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Yonge and Eglinton is ground zero in the battle to reconcile high density development and livability in Toronto


unsplash-logoScott Webb

One weekday afternoon in July, Jane Auster and Andy Gort picked their way through the side streets of a neighbourhood that has become ground zero in Toronto’s struggle to reconcile high-density development and livability.

The landscape near Yonge and Eglinton – once dubbed “Young and Eligible” – is nothing if not urban: The sidewalks at this hour teem with people on their way home, passing development sites, new apartment towers and concrete mixers.

Produce flies off the stalls of a local grocer, while the patio of a bar next door is filled with happy-hour patrons.

Ms. Auster, a writer, paused near the Art Shoppe condo project and squinted at a crane far overhead. “Look, Andy,” she said, “they’ve topped out.”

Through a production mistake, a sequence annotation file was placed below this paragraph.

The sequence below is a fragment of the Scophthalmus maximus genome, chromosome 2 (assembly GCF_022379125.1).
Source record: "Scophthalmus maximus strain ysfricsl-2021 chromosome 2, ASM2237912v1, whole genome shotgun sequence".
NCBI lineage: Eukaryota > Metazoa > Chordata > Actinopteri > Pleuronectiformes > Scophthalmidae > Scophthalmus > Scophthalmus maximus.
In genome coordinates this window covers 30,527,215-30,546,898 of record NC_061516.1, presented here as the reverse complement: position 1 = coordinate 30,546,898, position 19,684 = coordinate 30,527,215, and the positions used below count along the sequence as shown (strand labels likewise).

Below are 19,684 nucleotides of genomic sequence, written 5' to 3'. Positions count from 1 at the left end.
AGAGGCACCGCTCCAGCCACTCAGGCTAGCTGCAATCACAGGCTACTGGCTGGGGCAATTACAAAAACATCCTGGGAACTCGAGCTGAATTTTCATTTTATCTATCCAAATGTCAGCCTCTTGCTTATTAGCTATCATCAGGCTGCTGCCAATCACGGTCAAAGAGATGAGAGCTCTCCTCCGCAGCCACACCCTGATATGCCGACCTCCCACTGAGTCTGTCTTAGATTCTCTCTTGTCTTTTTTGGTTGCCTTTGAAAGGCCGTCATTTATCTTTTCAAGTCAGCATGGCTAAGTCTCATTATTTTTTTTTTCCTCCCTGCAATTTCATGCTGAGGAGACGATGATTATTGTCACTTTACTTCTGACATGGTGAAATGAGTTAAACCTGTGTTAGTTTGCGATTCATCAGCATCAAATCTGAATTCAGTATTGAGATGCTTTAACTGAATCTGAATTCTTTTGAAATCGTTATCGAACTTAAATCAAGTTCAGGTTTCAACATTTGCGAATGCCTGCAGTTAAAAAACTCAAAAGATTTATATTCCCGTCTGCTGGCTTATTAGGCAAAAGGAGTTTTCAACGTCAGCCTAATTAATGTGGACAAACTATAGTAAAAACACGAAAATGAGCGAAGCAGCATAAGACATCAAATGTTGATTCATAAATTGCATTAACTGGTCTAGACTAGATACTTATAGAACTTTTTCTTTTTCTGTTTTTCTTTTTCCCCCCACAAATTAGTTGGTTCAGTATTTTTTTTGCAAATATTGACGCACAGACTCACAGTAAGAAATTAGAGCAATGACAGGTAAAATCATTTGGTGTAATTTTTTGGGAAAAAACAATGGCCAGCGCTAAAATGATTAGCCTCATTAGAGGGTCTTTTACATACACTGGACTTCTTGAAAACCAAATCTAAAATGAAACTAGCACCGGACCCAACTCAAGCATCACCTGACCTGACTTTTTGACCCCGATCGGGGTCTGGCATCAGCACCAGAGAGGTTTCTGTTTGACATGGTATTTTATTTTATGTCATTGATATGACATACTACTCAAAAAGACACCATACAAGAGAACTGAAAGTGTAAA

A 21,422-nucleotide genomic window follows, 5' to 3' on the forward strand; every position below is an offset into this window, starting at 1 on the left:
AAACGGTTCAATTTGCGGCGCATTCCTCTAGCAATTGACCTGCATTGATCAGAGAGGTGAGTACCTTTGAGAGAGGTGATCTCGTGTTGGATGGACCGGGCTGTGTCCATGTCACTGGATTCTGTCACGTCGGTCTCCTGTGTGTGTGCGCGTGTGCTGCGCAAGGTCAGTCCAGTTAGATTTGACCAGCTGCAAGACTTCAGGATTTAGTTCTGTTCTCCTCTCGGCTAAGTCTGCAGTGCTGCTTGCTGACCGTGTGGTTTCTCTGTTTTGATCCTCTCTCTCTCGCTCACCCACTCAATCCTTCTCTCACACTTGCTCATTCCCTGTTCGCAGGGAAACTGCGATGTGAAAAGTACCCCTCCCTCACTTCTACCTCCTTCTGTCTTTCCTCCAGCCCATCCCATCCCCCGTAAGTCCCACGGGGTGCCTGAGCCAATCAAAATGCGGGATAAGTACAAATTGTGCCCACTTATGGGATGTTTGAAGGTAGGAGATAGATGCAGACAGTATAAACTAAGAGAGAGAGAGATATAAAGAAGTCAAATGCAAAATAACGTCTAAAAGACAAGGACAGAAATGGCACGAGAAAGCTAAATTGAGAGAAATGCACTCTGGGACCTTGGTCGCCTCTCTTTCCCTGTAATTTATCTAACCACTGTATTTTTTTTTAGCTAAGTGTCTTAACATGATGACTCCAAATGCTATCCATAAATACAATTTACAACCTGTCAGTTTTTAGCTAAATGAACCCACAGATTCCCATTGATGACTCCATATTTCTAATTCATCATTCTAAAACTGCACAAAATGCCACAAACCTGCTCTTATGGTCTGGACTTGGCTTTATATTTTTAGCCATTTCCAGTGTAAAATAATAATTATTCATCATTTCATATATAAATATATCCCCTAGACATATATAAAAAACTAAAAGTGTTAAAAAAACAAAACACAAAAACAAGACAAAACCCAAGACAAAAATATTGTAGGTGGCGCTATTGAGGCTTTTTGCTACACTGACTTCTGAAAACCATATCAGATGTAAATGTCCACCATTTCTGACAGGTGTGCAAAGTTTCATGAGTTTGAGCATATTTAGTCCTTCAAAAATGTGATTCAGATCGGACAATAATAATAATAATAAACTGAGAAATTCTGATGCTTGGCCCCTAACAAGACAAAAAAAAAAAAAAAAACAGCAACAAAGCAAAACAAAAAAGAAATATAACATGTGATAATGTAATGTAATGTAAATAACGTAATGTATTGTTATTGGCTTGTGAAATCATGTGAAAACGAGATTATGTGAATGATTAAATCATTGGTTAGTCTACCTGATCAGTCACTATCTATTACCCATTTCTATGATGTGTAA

Situated in North Toronto, the area sits almost at the city’s geographic centre, and comprises affluent low-rise residential neighbourhoods abutting two extended clusters of high-rises around Eglinton and Davisville avenues.

Activists with the South Eglinton Ratepayers’ and Residents’ Association (SERRA), Ms. Auster and Mr. Gort, a retired tech manager, have been engaged for years in a block-by-block struggle to rein in a seeming torrent of development – 21,000 new dwelling units for the Yonge-Eglinton-Davisville corridor approved or under way since 2016 alone. If development is allowed to ramp up, Mr. Gort fears that number could balloon to closer to 40,000 units. He likens the pace of change to “a runaway train."He likens the pace of change to “a runaway train.”

Such grievances are familiar fare among the homeowners living in North Toronto’s leafy enclaves: that the city, in its zeal to intensify, has failed to invest in schools, pools, parks and pipes, the infrastructure needed to accommodate so many new people. “We’re packed,” said former city councilor Karen Stintz, who lives in the area and grapples with jammed rush-hour subways and clotted side streets. “At some point, you have to ask, `When is enough, enough?’”

Continue to read on: The Globe and Mail

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